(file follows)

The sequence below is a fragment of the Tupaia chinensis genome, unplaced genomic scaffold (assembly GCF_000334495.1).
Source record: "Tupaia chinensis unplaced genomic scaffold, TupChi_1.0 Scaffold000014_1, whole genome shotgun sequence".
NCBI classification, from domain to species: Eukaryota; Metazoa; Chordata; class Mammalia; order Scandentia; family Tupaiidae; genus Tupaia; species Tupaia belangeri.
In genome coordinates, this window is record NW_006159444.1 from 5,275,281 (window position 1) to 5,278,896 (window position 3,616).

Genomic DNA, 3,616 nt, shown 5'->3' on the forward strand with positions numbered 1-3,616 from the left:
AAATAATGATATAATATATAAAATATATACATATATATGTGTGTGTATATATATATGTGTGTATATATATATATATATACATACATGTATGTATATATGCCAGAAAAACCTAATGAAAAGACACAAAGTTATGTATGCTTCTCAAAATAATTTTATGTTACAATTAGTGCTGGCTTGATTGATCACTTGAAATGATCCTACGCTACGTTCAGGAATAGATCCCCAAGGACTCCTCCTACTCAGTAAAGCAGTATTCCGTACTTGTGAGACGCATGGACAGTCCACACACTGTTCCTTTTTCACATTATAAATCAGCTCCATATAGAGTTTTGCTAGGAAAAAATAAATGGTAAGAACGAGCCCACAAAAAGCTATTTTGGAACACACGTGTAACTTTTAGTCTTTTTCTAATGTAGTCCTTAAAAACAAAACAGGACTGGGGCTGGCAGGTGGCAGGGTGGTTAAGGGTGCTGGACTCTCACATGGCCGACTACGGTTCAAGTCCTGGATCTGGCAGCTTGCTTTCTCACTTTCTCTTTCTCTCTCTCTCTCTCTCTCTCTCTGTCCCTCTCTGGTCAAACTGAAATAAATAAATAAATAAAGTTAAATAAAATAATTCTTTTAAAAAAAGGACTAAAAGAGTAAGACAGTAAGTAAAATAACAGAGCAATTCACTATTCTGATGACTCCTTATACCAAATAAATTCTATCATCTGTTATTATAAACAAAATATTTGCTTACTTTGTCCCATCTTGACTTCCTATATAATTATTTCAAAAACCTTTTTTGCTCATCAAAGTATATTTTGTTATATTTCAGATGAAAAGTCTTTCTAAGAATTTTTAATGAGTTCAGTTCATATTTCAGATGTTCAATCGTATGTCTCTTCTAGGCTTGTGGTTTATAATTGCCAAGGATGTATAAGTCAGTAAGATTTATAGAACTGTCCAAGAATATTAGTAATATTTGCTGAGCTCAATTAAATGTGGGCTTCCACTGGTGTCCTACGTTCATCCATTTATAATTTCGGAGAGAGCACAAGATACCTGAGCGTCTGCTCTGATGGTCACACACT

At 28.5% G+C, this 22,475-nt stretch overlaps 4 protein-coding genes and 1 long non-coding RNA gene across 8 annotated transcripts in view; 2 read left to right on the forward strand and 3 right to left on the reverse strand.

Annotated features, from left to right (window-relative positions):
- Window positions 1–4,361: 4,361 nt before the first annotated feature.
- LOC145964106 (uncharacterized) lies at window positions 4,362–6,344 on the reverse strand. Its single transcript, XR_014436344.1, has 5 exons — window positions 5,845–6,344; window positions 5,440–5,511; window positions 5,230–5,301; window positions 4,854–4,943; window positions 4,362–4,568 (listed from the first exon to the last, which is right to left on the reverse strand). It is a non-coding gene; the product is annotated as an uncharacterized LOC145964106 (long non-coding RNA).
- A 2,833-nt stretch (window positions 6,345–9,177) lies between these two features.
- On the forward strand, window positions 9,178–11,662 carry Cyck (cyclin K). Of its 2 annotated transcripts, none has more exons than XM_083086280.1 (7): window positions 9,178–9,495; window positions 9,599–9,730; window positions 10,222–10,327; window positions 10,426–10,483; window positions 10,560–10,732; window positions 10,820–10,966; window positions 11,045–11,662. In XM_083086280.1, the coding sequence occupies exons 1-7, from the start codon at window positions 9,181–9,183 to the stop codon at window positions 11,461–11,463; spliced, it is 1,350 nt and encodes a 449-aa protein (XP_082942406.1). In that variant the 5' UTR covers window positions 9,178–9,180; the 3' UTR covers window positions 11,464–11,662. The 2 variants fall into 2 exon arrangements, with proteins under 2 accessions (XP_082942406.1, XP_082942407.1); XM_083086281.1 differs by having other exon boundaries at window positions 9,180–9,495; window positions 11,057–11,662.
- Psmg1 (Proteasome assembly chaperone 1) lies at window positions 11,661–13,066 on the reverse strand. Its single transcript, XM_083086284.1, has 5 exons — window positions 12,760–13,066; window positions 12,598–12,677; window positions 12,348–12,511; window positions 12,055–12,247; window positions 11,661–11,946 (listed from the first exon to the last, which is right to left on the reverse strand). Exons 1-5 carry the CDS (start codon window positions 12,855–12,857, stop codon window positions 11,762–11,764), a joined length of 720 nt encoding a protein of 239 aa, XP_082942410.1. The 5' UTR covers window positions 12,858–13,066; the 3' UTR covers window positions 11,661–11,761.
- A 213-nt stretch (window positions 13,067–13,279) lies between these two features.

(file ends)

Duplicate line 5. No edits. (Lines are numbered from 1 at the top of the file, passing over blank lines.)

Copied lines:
Genomic DNA, 3,616 nt, shown 5'->3' on the forward strand with positions numbered 1-3,616 from the left: